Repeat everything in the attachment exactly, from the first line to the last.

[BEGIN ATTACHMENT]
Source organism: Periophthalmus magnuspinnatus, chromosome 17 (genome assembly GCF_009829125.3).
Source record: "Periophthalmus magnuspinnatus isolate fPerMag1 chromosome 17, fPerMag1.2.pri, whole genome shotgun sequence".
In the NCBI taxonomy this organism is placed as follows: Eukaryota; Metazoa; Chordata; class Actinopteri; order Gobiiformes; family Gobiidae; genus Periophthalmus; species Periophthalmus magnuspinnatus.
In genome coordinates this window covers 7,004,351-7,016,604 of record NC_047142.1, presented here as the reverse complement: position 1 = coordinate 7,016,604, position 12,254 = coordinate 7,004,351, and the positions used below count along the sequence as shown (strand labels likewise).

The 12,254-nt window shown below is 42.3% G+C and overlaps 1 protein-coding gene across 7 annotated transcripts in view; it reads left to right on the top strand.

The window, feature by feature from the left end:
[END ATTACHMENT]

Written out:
Source organism: Periophthalmus magnuspinnatus, chromosome 17 (genome assembly GCF_009829125.3).
Source record: "Periophthalmus magnuspinnatus isolate fPerMag1 chromosome 17, fPerMag1.2.pri, whole genome shotgun sequence".
In the NCBI taxonomy this organism is placed as follows: Eukaryota; Metazoa; Chordata; class Actinopteri; order Gobiiformes; family Gobiidae; genus Periophthalmus; species Periophthalmus magnuspinnatus.
In genome coordinates this window covers 7,004,351-7,016,604 of record NC_047142.1, presented here as the reverse complement: position 1 = coordinate 7,016,604, position 12,254 = coordinate 7,004,351, and the positions used below count along the sequence as shown (strand labels likewise).

The 12,254-nt window shown below is 42.3% G+C and overlaps 1 protein-coding gene across 7 annotated transcripts in view; it reads left to right on the top strand.

The window, feature by feature from the left end: